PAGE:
Is it permissible to invest in cryptocurrencies?
In the Name of Allah, the Most Gracious, the Most Merciful.
As-salāmu ‘alaykum wa-rahmatullāhi wa-barakātuh.
Contemporary issues require some level of Ijtihād and scholarly reasoning, thus, there is usually a difference of opinion in such contemporary issues. Our current position on cryptocurrencies is that it is permissible to invest in cryptocurrencies which have been issued. Cryptocurrencies which have not been issued and are merely in crowdfunding phase will have a different ruling based on the scheme involved.
At present, we do not regard cryptocurrencies as a currency like sterling and dollars nor is it like gold and silver, rather, it is a digital asset with value. However, they have the potential to be currency in future.
The Fiqh (jurisprudence of the answer):
Cryptocurrencies are merely verified entries on a blockchain which are tradeable and usable. Cryptocurrencies are strands of numbers and entries stored in a digital wallet. On the other hand, the fiat-money in bank accounts are created by debt, and the numbers, seen on the ledger, represent nothing but debts. It is a system of IOU. Cryptocurrencies do not represent debts. They just represent themselves. The numbers in themselves hold value and do not represent a debt.
Thus, the visible cryptocurrency digits represent a value. The actual digits are what possess material value. The notion of value is embedded into these digits and is represented by these digits. Thus, these digits themselves become Māl and assets which are being purchased, held and exchanged. Financial engineering and technological advance has resulted in a paradigm shift of how value is stored and represented. Thus, in cryptocurrencies, the notion of value has evolved into being represented by cryptic entries. It is this notion embedded into cryptic entries which people are investing in and trading.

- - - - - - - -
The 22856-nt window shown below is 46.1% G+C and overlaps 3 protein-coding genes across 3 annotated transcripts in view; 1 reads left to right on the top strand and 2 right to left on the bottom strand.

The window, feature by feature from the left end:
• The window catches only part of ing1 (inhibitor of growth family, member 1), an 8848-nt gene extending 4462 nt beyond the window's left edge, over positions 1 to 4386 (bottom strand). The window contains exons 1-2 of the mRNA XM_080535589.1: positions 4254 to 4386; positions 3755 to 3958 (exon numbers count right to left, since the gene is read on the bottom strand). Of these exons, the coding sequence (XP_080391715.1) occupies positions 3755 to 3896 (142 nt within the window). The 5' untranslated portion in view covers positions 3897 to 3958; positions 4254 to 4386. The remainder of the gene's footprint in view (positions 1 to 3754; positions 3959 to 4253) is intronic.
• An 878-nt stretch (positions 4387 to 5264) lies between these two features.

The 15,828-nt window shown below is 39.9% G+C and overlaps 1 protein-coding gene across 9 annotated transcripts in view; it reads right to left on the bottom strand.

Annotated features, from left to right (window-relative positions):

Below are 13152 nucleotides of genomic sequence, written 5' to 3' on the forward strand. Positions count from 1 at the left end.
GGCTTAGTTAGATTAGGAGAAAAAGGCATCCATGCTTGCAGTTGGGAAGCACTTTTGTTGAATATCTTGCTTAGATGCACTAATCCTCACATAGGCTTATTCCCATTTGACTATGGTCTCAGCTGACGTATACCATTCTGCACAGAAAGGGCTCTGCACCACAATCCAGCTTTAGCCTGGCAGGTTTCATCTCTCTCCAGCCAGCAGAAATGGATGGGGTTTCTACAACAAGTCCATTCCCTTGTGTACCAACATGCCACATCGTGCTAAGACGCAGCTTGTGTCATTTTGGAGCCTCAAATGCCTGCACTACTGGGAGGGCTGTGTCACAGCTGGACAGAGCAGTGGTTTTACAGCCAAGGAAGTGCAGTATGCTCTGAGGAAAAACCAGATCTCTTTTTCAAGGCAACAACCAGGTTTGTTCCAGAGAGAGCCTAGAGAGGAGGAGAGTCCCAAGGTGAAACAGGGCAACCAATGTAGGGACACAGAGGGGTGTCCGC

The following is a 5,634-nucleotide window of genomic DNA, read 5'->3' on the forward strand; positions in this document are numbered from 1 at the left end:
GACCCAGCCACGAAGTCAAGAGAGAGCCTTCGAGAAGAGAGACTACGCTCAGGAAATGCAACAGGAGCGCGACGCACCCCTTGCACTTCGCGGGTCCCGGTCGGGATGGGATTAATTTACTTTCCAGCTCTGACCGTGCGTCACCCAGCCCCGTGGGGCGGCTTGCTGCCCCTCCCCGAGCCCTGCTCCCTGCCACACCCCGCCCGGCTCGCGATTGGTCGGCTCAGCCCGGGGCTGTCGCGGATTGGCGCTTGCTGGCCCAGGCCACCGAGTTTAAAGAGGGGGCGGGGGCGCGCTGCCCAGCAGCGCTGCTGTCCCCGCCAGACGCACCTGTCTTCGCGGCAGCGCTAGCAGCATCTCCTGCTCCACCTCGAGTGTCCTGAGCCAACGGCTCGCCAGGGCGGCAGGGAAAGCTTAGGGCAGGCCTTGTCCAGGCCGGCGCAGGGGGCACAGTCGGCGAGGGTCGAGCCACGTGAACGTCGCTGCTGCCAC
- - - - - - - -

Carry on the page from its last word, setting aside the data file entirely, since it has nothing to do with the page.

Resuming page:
There are currently three opinions regarding cryptocurrencies among Shariah scholars:
Opinion 1: Cryptocurrencies are not Māl and are purely speculation
Opinion 2: Cryptocurrencies are a digital asset and not currency
Opinion 3: Cryptocurrencies are money and a currency